Sunderland mosque plan is handed to council chiefs

The site of the proposed mosque
The site of the proposed mosque
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A CONTROVERSIAL planning application has been submitted to build a mosque in Sunderland.

Some Millfield residents protested earlier this year when the city council agreed to sell a disused vehicle storage depot to an Islamic community group looking for a new place of worship.

Neighbours are concerned about parking problems and noise late at night.

Now an official application has been made to convert the depot into a place of worship, community and education centre with a new frontage and two domed columns, and 20 parking spaces.

The proposals include separate male and female entrances and prayer areas, a library and social services facilities, washing and toilet facilities and a body preparation area.

Lib Dem ward councillor Paul Dixon said residents had genuine planning concerns, but feared their protests would be hijacked by right-wing extremist groups.

He said: “I think there will be hell on when people find out a planning application has gone in.

“We only found out by chance the council were planning to sell the site.

“We were told there wouldn’t be an application until at least the new year, and people wouldn’t notice any changes to the building.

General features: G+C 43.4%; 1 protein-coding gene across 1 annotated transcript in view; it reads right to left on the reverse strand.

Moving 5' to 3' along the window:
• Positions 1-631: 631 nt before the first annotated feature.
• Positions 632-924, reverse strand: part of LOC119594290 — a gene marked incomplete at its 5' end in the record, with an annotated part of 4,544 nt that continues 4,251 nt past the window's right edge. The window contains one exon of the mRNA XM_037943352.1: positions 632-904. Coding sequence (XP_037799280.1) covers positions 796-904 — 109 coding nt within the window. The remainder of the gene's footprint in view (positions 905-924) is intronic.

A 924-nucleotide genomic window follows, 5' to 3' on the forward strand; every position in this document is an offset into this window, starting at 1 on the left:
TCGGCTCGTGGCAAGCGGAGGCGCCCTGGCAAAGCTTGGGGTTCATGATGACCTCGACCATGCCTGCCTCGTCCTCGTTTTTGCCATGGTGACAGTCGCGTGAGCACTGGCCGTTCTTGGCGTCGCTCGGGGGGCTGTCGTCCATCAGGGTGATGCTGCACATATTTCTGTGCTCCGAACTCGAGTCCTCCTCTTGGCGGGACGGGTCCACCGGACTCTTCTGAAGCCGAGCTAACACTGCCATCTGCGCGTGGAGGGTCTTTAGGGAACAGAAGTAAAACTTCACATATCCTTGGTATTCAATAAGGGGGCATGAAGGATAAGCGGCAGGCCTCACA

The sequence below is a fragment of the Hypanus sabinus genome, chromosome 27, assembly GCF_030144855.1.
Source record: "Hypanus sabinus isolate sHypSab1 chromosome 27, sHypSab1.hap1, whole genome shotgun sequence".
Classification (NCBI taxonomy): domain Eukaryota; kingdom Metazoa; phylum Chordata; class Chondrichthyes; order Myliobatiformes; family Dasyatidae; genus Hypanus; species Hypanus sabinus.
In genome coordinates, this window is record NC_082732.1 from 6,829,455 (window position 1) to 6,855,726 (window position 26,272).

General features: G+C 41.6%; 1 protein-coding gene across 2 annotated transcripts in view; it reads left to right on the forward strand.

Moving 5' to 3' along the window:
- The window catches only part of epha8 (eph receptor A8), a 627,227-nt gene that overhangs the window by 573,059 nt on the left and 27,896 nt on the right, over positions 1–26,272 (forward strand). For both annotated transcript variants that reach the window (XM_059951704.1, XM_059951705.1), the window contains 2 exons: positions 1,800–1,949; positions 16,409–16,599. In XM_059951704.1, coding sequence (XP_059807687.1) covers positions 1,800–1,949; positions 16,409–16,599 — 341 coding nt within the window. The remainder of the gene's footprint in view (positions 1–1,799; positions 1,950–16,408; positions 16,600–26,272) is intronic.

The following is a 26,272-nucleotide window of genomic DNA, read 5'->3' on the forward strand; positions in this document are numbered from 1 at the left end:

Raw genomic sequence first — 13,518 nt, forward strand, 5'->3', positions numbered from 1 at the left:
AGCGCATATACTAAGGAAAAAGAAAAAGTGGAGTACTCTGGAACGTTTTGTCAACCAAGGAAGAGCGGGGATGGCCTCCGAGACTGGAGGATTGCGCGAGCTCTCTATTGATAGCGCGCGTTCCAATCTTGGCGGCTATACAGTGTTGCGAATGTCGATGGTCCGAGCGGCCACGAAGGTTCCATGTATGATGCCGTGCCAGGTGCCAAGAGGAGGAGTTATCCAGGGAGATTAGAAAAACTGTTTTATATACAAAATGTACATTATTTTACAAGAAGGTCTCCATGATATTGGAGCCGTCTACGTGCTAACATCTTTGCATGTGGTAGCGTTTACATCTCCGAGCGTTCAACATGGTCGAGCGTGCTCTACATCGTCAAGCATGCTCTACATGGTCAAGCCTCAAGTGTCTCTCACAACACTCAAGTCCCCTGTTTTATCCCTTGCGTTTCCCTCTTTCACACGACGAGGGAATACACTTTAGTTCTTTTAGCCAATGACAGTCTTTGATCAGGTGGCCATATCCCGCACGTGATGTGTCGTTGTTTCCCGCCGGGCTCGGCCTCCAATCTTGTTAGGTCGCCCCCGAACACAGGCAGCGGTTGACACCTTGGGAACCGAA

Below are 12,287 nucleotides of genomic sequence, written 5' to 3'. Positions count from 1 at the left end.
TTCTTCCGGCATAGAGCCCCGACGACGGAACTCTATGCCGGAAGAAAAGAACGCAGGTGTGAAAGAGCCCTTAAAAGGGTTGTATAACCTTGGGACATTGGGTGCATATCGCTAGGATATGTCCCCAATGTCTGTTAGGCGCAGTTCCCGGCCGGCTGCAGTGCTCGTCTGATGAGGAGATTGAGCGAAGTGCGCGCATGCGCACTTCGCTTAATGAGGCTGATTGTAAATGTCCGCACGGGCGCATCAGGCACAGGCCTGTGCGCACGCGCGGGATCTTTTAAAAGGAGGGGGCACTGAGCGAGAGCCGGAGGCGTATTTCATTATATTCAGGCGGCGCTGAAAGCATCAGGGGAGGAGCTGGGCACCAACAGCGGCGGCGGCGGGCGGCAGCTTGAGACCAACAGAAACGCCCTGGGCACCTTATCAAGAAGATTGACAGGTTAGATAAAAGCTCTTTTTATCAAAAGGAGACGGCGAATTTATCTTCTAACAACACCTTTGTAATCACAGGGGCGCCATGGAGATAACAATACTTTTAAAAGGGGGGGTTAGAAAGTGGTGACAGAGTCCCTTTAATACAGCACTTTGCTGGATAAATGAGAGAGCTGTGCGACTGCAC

“Now they’ve applied to knock the front down, built parapet walls and put a tower on each corner.

“The council has let residents down from start to finish on this one. I’m disgusted with them.”

The application was submitted by Mazhar Mahmood on behalf of the Pakistani Islamic Centre. No one there could be contacted for comment.

If approved, the mosque is expected to replace an Islamic centre which has been operating for years in the same street without planning permission.

Coun Dixon said the council should have been more open with residents, and now fears the English Defence League (EDL) aims to capitalise on public anger to grow support in the area.

The EDL already has a leaflet drawn-up and a Facebook group calling for a halt to the mosque plans.

Coun Dixon said Millfield was a very diverse area with people from many religious and ethnic backgrounds – including other branches of the Islamic faith – and a backlash over the new mosque proposals could cause problems.

Pauline Featonby-Warren, chairman of the Millfield Residents’ Association and a member of the Filipino Christian faith group in the area, said the mosque was too big and there were genuine concerns about parking and noise.

There was also disquiet that the council had not sold the site on the open market.

She added: “I also think it could look very out of place – next to an Aldi and a row of wee cottages.”

Coin Clark, head of planning and property at the council, said: “This application will be considered on its merits having regard to national and local planning policies, and other material considerations.

“As part of the statutory requirements for this type of application, nearby residents have been consulted by letter, whilst site and press notices will appear in due course.

“Interested parties have the opportunity to make representations through the planning process.”

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